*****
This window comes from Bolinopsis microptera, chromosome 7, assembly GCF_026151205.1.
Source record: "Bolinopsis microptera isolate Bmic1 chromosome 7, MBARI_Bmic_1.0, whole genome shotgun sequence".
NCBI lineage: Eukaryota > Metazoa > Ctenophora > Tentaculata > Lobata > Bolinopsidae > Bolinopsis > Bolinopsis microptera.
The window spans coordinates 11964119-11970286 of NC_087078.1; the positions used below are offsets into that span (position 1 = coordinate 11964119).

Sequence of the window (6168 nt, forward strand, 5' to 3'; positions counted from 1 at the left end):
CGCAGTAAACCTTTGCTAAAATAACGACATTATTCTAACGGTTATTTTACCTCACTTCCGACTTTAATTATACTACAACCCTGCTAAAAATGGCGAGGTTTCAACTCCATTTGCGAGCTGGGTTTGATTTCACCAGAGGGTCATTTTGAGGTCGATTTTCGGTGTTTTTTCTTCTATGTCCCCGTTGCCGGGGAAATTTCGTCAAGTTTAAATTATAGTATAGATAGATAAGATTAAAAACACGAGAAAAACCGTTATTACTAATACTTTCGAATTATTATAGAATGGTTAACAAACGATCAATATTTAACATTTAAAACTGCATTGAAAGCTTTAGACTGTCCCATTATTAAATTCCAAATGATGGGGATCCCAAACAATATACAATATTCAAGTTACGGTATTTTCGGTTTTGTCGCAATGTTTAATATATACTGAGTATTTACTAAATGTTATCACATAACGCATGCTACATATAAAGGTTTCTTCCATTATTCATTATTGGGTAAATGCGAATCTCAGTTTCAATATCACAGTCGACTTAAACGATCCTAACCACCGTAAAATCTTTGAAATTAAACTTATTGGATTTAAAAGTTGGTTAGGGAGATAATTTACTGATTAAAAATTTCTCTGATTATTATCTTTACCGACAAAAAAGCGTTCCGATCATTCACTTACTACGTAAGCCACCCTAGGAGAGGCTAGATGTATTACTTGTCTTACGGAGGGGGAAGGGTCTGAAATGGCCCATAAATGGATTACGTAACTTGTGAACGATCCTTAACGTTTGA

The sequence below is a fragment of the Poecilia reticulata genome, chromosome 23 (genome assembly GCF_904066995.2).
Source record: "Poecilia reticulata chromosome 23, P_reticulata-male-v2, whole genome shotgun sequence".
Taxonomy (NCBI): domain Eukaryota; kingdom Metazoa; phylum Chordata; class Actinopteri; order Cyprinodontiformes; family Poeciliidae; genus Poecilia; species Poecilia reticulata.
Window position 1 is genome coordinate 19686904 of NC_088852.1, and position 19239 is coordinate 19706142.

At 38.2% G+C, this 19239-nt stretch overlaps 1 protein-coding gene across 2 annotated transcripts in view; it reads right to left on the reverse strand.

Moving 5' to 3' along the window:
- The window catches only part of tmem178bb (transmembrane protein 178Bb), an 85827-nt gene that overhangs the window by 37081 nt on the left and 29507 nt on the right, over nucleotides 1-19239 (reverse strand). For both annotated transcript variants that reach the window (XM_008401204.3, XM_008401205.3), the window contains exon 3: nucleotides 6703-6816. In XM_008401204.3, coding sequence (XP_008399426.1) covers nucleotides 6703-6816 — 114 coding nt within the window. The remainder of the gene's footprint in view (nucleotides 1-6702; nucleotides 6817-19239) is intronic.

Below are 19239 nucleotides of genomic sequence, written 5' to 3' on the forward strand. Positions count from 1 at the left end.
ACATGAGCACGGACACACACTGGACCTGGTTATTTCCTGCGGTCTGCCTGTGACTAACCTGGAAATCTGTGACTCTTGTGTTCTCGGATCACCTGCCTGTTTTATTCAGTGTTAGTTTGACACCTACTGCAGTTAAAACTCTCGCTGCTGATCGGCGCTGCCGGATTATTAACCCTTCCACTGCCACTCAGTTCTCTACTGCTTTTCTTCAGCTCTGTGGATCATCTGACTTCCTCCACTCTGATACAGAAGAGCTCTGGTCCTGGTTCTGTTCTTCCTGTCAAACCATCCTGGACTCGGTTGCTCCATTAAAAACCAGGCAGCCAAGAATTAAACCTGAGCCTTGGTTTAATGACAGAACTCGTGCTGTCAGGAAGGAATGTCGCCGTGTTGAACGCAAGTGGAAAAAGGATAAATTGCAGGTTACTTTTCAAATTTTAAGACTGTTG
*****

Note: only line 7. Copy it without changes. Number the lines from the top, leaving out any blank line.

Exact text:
The sequence below is a fragment of the Poecilia reticulata genome, chromosome 23 (genome assembly GCF_904066995.2).